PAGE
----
So about two weeks ago, my greenhouse was delivered. It is the cradle of our organic gardening project and hopefully a tool to help increase our self-sufficiency and decrease our impact on the environment.
The day it arrived, I assembled the greenhouse and set up the shelving. I hooked up the seed-warming pad and the grow light system (wonder how long it will take the cops to pay me a visit to see what I’m growing?). I planted about a thousand culinary herb and vegetable seeds.
Everything was going well, better than expected actually.
As Harrison Ford pointed out in Indiana Jones andThe Last Crusade, “that’s when the bottom usually drops out from under you.”
I’ve never actually used the following words in an article before, but in this case, they’re appropriate . . .
It was a dark and stormy night. I could hear the 22 mph wind howling outside and it was forecast to get worse come sunup, gusting to 28 mph.
All night I tossed and turned, this was the first test for the new greenhouse. I put it together according to the instructions, which I did actually read after I got really stuck and had something that looked like a tepee with wings.
Earlier in the evening, my son wanted to sleep in the new greenhouse. I played along, we took our sleeping bags out there, he brought his canteen and his pillow. I read him stories. He got very sleepy and the wind got stronger, scarier. He begged to go in the house.
It’s a good thing we didn’t sleep in the greenhouse that night.
After rocking and swaying for many hours, the greenhouse finally buckled to a huge gust just before 8 a.m. I hadn’t had a chance to anchor it to the ground yet and the whole contraption got picked up and laid back down about eight inches west of where it started out. That in itself wouldn’t have been a problem if it hadn’t knocked all my shelving over — and the seed containers on top of the shelving.
I heard a crash and ran for the door to view the wreckage from the second-story landing. Through the opaque greenhouse walls I could see that everything was not where I left it. Part of me didn’t want to look, but I had to.
Warily I unzipped the door to find a scattered mess of shelving, dirt, seeds, tools, broken clay pots and worst of all, a shattered Scooby-Doo Chia Pet.
All the seeds I’d planted were out of the containers and mixed together on the ground. My son and I hugged each other and had a good cry — me for the mess and the broken dream, my son for the irreparable Chia Pet.
He soon went with his dad for a visit and I had an even bigger cry, the kind you can only have when your small child is not around. Part of me wanted to light a torch to the whole thing and watch it burn, I didn’t have the time or the energy to clean up the mess and start from scratch.
So I did what any other self-respecting, overwhelmed working mom would do in this situation . . . I went in the apartment and made a strong pot of coffee.
I turned on CNN to put my particular disaster into perspective. Sarah Palin was on the tube. Yeah, my troubles are miniscule compared to our nation’s woes. Turned off the television, didn’t need the disgust on top of the disappointment.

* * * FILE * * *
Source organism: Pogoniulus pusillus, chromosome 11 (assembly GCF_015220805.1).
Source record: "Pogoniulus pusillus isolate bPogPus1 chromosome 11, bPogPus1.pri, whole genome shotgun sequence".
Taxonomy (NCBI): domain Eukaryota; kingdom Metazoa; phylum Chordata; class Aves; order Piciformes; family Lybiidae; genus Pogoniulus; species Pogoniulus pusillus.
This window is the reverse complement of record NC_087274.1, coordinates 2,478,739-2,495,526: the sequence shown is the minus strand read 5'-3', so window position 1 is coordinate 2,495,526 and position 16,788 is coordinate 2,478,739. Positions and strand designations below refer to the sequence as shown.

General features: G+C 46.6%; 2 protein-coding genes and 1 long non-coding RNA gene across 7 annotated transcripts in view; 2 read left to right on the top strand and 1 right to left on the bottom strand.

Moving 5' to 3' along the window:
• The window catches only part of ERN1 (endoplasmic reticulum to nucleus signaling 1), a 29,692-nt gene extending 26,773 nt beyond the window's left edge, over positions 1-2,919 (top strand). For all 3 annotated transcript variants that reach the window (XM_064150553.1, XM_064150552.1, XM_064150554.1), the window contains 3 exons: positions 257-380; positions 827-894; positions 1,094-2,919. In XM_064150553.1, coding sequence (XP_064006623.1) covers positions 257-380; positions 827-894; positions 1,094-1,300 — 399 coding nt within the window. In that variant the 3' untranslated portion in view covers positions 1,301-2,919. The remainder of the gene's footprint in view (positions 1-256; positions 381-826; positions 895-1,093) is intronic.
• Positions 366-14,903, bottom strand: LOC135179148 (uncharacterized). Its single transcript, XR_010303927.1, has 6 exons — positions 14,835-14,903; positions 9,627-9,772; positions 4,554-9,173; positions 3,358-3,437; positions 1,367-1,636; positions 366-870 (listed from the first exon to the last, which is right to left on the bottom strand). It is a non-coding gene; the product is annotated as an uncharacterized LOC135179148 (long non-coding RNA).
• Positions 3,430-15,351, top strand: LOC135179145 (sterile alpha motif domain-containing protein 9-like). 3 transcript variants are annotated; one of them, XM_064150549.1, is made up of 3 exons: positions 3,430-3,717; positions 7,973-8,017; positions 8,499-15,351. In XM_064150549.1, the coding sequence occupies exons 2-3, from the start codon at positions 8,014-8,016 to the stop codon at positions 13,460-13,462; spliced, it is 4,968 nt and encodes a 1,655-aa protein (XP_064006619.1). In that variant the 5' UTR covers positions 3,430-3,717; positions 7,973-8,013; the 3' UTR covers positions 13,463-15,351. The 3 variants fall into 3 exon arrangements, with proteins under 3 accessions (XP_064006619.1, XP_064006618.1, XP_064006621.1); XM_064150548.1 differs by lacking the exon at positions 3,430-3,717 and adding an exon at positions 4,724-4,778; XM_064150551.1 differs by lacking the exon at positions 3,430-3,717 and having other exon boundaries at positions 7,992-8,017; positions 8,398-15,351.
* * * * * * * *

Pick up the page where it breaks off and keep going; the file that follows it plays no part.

Toasted a bagel, extra butter.
Wallowed in my own self-pity on my Facebook wall and sopped up all the sympathy from my very kind friends. Then I worked the whole day, trying not to think about the mess. I devised a plan to fill plastic containers with a some gravel, a couple of inches of good potting mix and then to put all the dirt-seed mixture in a layer of about 1/2 inch, water it and see what comes up.
I even thought up a name for my innovative technique — buckshot gardening.
That evening, I made another pot of coffee, took two Aleve, put on some good music — a shuffle of Santana, James Taylor, Paul Simon and Stevie Nicks — and got to work.
It took about six hours, including a one-hour dinner break when I watched an episode of Anthony Bourdain’s No Reservations on Netflix and rested my weary bones, but I got it done. All cleaned up, seed and dirt mixture replanted in the containers. Shelving put back together and this time cable-tie wrapped to the support poles on the sides of the greenhouse and to the other shelves. The coffee gave way to a bottle of cheap, Italian red wine, which made the whole day seem not so bad.
Now I check the weather and if winds above 15 mph are predicted, all the containers with seed and dirt go on the ground for the night, or for the day if I’ll be away from home.
The one ray of hope is that some of my son’s broccoli seeds had already sprouted and had stood firm in their compartments in the soil. They continue to grow today and just about everything in the “mystery bins” has sprouted and is doing well. I have no idea what any of it is and won’t until it gets a little bigger, but it’s all growing in a random sort of way.
When peace and harmony were restored, it made me appreciate my greenhouse all the more.
Next time . . . the early worm gets the garbage!